Toucans and Toucanets

Eulodia Dagua, "Widowed Toucans Sing Love Songs."  

 

Men and women use toucans to carry their love songs anonymously over distance.  The reason they use toucans is that toucans always travel in pairs.  When one of them is shot its mate, whether male or female, perches in the top of a tall tree and sings plaintively until a new mate arrives. By the end of the day it has its new lover. This is why toucan songs are particularly effective as love songs.

Cite video as:

Tod D. Swanson,  "Eulodia Dagua, 'Widowed Toucans Sing Love Songs.'''  Youtube video. 4:26.  December 9, 2016.  http://www.youtube.com/watch?v=_lrLznnM6gI

Delicia Dahua sings in response to hearing the call of a toucan.

Tod Swanson “Delicia Dagua, Singing with the Toucan's Orphans."  Youtube video. 4:57.  April 2, 2013 12:15 PM.  http://www.youtube.com/watch?v=PpSX17f1KK0

Clara Santi Grefa, "On Gau Sikuanga."  

 

Video in Pastaza Quichua.  No subtitles. Clara Santi sings about how the large toucan steals Gau sikuanga's wife and talks about the relations between the birds. 

Cite video as:

Tod Swanson,  "Clara Santi Grefa, "On Gau Sikuanga."'  Youtube video. 7:53.  May 12, 2013.  https://youtu.be/xujN_RrPeZU

Clara Santi Grefa, "Song of Atun Sikuanga and Gau Sikuanga."  

 

Video in Pastaza Quichua.  No subtitles. Clara Santi sings about how the large toucan steals Gau sikuanga's wife and talks about the relations between the birds. 

Cite video as:

Tod Swanson,  "Clara Santi Grefa, "Song of Atun Sikuanga and Gau Sikuanga."'  Youtube video. 6:52.  May 12, 2013. http://www.youtube.com/watch?v=ADzAywiK_ZE

Eulodia Dagua and Pedro Andi, "A Bird That Cries When People Die."

 

In this video Tod Dillon Swanson explores Amazonian Quichua tradition on the emotional ties that bind a bird species to local residents.  This is part of a larger tradition in which land and people are tied together by a bond of "llaquichina," "pena," or "empathy".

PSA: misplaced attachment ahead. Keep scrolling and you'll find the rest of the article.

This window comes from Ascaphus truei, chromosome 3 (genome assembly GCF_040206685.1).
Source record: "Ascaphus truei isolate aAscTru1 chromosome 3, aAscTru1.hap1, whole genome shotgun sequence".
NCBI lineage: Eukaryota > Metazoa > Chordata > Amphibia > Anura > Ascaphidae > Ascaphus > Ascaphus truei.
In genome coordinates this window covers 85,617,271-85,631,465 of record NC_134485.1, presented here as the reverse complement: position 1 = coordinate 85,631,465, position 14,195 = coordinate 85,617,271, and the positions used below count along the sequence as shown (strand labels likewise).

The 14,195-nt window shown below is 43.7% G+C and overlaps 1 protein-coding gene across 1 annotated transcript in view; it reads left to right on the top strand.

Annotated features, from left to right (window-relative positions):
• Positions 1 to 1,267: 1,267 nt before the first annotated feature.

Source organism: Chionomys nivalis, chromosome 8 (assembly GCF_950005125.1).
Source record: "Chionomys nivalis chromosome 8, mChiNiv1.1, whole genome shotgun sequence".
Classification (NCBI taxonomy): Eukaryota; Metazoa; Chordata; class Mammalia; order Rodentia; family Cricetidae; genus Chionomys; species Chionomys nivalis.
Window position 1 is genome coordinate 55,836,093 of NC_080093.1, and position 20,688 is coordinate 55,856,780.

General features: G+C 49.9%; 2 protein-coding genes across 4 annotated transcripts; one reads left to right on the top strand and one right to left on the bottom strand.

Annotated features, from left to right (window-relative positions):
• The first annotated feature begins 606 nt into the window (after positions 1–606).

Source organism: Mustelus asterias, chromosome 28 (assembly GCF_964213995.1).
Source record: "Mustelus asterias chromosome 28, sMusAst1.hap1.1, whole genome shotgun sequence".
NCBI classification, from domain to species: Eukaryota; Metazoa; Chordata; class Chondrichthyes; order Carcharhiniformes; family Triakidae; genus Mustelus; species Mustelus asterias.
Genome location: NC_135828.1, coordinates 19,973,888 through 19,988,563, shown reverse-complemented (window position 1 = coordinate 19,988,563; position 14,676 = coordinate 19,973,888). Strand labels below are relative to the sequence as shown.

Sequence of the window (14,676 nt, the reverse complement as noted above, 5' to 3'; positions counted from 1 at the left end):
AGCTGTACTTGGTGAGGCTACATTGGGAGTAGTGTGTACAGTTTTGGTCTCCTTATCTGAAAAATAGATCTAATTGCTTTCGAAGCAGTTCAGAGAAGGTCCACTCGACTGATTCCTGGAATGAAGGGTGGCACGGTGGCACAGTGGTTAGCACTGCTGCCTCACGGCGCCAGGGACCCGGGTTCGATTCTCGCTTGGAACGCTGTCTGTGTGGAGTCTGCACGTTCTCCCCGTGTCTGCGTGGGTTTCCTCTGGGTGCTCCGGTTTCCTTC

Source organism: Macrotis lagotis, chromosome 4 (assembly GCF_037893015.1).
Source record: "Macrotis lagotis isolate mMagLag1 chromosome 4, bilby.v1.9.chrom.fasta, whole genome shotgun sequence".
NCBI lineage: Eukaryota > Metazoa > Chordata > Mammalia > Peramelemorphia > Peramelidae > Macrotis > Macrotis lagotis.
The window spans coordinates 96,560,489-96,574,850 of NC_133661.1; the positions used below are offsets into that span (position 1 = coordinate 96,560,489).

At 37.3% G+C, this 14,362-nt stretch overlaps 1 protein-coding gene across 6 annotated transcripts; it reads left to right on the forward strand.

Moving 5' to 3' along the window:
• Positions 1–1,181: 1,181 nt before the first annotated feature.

Cite video as:

Tod D. Swanson, "Eulodia Dagua and Pedro Andi, 'A Bird That Cries When People Die.'" Youtube video.  5:01. February 3, 2015. https://youtu.be/hOxp4rgJZiA

In his article Helplessness as the precondition of Piro social life Peter Gow articulated a dynamic of Piro social life that I believe has much greater implications than even he was aware of for understanding not only Amazonian social life more generally but also the Amazonian relation to nature and even the Amazonian construal of the self.

 

In brief,  Gow argued that what holds Piro social life together is empathy based on recognizing the vulnerability (helplessness) of relatives.     Secondly this helplessness that is recognized is the solitude of someone whose identity is inherently plural, in other words, it is the solitude of a relative, an inherently related self.   Thirdly, Gow suggested that the moral burden of creating this empathic recognition of helplessness falls not on the (Good Samaritan) who feels sorry for the helpless relative but rather on the person who displays their helplessness thus evoking or causing the emotion of empathy that holds society together. 

 

Gow made his argument, somewhat narrowly, on Piro linguistic grounds.  At some points the linguistic basis of his argument may even be weak.  However the merits of his particular Piro linguistic argument is secondary for my purposes because his basic insights can also be made on the basis of other Amazonian languages such as Quichua or Shuar or can be made on non-linguistic grounds.   

 

The self as a wakcha.   Toucan and Guan love songs

Amazonian Kichwa and Shuar women hold their families together by singing magical songs.   These songs are intended to strengthen the emotional bond between husband and wife, children and parents by intensifying the recognition of helplessness Gow described.  The purpose of these songs is to portray the singer as a potential orphan or widow should the recipient leave them and so to cause the recognition of helpless ness in the intended recipient.  They are also intended to cause the recipient to recognize that if they jeopardize their relation to the singer they themselves.  

 

Both as metaphors and as carriers of these songs the singers use a variety of birds but chief among them are toucans.  Clara Santi articulates her sense that toucan songs are the strongest as follows.-----       But why do they use toucans?  The answer gets to the very heart of the matter.  It is because their songs are the best at attracting a relationship by causing the hearer to feel pity for their wakcha (widowed) solitude, the solitude of a singer whose identity should be plural and related.    Guan songs are used for the same reason.

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